Sky-high airport food prices come under heavy scrutiny

Deputy Transport Minister Pailin Chuchottaworn checks the prices of food on display at Don Mueang airport. He said there are many food options for airport users to eat at the airport ranging in prices from 'normal' to high. (Photos by Pattarapong Chatpattarasill)

Facing a barrage of criticism for overpriced food at Thailand's various airports, authorities have started to take action to curb exorbitant prices being charged by outlets.

Several food choices and beverages at Don Mueang airport were found to be overpriced following Deputy Transport Minister Pailin Chuchottaworn's inspection on Friday.

After Mr Pailin visited Don Mueang, he admitted there was some truth to the criticism of high prices but insisted there were options available to travellers.

Tourism and Sports Minister Weerasak Kowsurat earlier came under heavy criticism after he remarked on Wednesday evening that passengers who do not want to pay high prices for food should eat before arriving at the airport or wait to eat on flights.

The inflated food prices have also prompted the Office of the Ombudsman to begin a probe.

The office will begin inspections into airports regarding high food and beverage prices starting next month, acting Ombudsman chief Witthawat Rachatanan said.

He said Don Mueang and Suvarnabhumi have been selling items at 40-50% higher than the market average.

His inspection came after Prime Minister Prayut Chan-o-cha earlier ordered relevant agencies to probe the issue after Japanese media criticised the high prices of dishes at the airport.

Airports of Thailand (AoT) authorities took Mr Pailin to various restaurants to inspect the prices of chain restaurants and other stalls, some of which were selling 330ml cans of tonic water for 50 baht per can. The regular price for the particular brand of tonic water is about 15 baht.

Noodles at one stall are sold at 200 baht or more per bowl.

Authorities also took Mr Pailin to a food court in the airport, which sells food for cheaper prices, averaging 60 baht per dish, and costing no more than about 100 baht.

"Although the prices at the food court can be considered higher than average, they are still priced within an affordable range," Mr Pailin said.

"The problem is much of the public do not know about these food courts, so I would urge the AoT to publicise where they are."

It has been observed that such food courts are not easy to find and can only be found in the airport's domestic terminals.

The first food court at Don Mueang airport is located on the ground floor of Domestic Terminal 1 while the other can be found on the second floor of Domestic Terminal 2, near the terminal's parking lot. Most passengers, however, would be busy checking in at the fourth floor.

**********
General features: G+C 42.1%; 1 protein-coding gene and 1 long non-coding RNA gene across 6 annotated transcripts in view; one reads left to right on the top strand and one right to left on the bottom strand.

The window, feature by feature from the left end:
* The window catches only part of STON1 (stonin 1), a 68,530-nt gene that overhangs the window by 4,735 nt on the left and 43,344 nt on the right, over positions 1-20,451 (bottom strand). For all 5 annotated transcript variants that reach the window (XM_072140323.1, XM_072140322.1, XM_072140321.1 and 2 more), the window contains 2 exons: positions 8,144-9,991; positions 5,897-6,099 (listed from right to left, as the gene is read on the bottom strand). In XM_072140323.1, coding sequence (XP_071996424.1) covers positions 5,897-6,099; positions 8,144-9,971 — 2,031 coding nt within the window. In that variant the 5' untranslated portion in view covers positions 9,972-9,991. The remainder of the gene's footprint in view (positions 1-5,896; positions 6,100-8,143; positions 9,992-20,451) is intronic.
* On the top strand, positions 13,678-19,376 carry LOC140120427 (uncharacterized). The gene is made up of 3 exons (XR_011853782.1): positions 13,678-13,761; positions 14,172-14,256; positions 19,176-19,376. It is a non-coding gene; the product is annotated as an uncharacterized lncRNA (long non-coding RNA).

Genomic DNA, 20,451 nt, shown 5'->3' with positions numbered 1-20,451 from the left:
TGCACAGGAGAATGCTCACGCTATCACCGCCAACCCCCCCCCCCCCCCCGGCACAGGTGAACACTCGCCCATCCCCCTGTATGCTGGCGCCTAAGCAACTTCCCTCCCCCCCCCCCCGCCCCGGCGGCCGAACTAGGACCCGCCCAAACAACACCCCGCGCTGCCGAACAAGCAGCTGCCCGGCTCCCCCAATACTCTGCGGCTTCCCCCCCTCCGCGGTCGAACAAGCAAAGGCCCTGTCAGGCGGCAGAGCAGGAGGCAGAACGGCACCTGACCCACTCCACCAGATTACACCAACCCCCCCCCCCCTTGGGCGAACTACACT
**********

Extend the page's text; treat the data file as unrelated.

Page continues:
There is no food court at the airport after checking in.

"The location of the food courts is unfortunate, considering the prized lots at the airports are all bought by the highest bidders," said Visit Balee, Don Mueang's deputy general manager of business support.

Mr Visit said each of Don Mueang's 244 shops currently operate under three- to five-year contracts, which specify they are allowed to mark up their prices by a maximum of 20% higher than the "market average". Suvarnabhumi is allowed to mark up its prices by 25%, he said.

Mr Visit said the average was derived from product prices in "luxury malls" as opposed to those found in regular mini-marts.

Passengers also complained about the location of the food courts.

A 24-year-old who identified herself only as Sripapa said she had not known about any food courts at Don Mueang that sell food at cheap prices.

"I would consider the food courts as an option had I known about them beforehand," she said.

"Although I am able to choose whether I want to buy a burger or something else at the airport, surely not every passenger can afford food at such high prices."

Panasaya Supa, a 42-year-old who works at a local organisation in Chiang Mai, said she found out about the food court in Terminal 2 by chance years ago, when her cousin had dropped her off at Don Mueang in the terminal's parking lot.

"The portions here [at the food court] are more justified, considering the prices," she said. "Several Chinese tourists, air hostesses and other airport staff seem to come here to eat, more so than actual passengers do.

Mr Pailin said the Transport Ministry is set to hold talks with AoT to establish a committee which will inspect food and beverage prices in airports.

The committee should be established to "ensure no businesses take advantage of customers by hiking fares without the AOT's knowledge". He added it must conduct inspections on a monthly basis.

Meanwhile former Democrat MP Charnchai Issarasenarak said on Friday he will seek legal action against the AoT board for a alleged "lack of transparency in its finances".

He claims the high prices of food at the airport are because the authority allows concessionaires to rent their areas to other operators to do businesses.

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